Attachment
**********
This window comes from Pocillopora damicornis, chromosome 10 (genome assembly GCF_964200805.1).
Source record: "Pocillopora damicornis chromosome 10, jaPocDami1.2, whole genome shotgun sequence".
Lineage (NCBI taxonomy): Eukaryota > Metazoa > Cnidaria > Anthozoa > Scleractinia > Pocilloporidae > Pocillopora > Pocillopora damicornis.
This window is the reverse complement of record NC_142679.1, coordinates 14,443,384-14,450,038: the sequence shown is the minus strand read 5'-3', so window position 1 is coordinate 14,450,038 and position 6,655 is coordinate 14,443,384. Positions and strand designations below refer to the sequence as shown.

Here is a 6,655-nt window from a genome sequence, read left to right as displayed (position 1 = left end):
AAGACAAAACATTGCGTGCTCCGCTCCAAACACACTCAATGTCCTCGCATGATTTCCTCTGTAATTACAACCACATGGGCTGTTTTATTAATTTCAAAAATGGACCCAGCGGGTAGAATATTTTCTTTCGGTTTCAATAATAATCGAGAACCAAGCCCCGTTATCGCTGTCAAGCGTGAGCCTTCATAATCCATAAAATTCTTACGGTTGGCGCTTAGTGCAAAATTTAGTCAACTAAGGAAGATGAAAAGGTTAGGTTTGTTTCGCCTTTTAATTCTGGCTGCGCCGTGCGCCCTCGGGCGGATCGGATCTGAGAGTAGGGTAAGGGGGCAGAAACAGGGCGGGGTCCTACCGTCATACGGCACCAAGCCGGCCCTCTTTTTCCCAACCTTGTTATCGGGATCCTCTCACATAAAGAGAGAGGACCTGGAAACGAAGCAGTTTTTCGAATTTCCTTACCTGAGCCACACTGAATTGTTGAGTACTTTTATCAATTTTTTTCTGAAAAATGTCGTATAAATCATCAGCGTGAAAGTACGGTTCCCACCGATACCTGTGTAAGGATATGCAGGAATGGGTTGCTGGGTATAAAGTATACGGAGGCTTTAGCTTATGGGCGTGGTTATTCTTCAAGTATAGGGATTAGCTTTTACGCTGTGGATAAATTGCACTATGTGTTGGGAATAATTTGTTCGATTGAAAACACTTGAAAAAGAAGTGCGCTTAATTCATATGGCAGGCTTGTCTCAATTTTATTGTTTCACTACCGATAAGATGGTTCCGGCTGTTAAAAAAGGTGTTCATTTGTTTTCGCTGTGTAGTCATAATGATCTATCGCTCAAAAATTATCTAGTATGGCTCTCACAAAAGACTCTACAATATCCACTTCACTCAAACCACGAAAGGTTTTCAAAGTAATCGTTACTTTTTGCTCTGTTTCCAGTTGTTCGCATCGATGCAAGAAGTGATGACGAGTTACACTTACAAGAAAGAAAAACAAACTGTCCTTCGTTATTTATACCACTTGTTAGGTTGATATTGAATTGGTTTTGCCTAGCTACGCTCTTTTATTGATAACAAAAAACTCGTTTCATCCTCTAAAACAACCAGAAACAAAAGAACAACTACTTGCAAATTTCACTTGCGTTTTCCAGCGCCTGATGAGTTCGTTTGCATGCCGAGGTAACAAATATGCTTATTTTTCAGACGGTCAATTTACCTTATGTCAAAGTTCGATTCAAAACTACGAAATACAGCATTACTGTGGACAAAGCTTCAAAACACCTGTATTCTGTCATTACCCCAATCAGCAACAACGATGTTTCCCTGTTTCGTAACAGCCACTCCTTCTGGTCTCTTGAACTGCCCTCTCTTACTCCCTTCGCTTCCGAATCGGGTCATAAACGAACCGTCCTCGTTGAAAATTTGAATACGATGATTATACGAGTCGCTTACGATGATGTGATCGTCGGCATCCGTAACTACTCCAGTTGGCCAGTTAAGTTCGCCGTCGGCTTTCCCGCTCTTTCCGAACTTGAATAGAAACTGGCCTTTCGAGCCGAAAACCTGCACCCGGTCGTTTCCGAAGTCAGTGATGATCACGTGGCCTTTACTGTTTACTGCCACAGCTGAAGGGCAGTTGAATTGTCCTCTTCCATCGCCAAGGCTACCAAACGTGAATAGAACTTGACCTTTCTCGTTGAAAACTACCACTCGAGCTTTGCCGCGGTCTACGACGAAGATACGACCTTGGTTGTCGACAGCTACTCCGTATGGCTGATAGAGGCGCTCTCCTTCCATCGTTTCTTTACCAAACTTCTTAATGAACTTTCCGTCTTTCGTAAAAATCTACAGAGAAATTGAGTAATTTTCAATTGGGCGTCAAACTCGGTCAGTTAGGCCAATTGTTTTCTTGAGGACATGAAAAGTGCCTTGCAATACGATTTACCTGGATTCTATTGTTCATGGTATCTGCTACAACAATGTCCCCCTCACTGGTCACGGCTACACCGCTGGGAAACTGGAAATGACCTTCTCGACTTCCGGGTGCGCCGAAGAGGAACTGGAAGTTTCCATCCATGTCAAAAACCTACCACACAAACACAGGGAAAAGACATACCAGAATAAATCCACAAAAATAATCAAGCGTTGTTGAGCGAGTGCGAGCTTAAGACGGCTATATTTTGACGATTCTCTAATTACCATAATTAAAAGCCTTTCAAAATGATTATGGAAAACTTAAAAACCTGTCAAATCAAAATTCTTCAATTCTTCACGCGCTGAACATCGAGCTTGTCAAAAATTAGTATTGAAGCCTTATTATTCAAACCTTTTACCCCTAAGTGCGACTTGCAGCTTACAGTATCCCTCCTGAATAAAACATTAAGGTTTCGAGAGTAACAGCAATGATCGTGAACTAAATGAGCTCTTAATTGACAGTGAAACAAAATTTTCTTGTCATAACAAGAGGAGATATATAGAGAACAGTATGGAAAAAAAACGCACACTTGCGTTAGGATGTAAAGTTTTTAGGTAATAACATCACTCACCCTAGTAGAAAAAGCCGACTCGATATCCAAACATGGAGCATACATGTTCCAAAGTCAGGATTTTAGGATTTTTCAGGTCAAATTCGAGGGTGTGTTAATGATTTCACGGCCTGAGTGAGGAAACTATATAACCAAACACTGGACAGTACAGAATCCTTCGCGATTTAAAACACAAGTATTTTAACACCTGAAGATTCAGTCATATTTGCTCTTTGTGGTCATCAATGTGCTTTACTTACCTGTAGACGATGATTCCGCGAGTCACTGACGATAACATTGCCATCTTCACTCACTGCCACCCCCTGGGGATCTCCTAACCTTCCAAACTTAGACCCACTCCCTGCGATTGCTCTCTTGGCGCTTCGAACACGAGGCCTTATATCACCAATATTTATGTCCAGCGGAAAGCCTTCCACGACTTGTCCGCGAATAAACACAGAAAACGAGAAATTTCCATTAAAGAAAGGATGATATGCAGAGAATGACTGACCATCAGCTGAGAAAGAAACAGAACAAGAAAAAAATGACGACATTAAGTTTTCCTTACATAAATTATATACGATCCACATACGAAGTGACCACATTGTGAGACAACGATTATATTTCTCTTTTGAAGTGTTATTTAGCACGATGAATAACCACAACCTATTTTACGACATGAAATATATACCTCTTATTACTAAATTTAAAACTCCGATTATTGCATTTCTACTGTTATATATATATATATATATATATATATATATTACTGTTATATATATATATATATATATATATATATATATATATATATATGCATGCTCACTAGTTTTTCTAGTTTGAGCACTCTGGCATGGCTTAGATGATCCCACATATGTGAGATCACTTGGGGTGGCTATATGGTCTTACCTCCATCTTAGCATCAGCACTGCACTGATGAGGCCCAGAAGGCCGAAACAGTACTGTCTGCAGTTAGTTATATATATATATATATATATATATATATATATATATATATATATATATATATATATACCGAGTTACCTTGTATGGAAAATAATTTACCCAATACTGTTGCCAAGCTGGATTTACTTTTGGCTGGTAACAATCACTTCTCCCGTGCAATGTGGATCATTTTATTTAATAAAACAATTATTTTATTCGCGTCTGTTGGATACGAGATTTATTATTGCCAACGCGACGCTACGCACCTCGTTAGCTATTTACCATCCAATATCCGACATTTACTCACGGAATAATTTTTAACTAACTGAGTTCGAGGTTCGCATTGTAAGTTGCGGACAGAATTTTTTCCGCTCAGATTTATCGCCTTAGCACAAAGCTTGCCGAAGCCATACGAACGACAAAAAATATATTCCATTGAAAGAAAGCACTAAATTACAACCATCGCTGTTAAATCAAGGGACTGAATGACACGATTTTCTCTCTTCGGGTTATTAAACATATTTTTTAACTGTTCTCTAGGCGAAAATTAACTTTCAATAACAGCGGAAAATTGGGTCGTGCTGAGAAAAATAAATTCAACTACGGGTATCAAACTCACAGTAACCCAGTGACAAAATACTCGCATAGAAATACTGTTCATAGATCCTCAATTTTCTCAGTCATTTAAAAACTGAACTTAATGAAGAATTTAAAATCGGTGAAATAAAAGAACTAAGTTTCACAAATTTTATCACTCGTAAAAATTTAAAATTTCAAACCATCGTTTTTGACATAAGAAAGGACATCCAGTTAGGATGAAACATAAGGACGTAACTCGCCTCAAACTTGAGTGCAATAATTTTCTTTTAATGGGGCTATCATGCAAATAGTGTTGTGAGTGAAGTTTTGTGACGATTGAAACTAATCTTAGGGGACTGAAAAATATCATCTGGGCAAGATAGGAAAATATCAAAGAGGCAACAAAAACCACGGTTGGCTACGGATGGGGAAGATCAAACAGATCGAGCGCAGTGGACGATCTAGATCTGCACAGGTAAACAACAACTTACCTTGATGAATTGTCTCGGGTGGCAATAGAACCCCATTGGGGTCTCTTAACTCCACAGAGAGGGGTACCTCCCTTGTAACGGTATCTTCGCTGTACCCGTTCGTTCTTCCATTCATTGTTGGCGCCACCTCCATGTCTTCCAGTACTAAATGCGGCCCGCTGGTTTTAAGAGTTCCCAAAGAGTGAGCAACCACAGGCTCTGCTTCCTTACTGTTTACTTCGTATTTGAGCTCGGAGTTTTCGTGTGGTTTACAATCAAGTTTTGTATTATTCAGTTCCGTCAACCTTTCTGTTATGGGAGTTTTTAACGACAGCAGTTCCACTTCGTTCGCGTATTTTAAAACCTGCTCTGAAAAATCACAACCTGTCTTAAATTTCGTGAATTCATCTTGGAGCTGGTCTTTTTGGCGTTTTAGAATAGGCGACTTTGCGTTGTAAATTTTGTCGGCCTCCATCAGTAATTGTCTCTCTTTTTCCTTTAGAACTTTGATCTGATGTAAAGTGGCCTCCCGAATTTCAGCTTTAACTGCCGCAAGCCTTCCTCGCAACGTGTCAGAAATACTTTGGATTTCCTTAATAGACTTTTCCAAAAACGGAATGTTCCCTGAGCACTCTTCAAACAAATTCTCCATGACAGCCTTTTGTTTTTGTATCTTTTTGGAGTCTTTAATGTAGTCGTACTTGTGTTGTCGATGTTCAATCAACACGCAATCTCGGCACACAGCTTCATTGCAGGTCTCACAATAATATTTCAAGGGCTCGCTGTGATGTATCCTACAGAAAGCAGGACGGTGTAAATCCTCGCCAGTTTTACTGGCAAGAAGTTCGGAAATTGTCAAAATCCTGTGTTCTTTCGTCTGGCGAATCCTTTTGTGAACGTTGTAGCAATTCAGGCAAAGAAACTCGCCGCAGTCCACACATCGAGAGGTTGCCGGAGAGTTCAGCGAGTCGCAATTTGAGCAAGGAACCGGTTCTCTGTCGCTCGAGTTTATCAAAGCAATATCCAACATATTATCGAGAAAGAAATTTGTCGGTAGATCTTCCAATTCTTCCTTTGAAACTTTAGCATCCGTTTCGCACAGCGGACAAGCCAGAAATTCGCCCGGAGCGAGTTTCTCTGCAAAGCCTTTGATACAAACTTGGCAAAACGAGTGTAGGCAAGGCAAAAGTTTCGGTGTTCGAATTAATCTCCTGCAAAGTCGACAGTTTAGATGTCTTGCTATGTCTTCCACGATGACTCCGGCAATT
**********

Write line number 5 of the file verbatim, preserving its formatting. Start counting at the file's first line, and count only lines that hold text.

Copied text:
Here is a 6,655-nt window from a genome sequence, read left to right as displayed (position 1 = left end):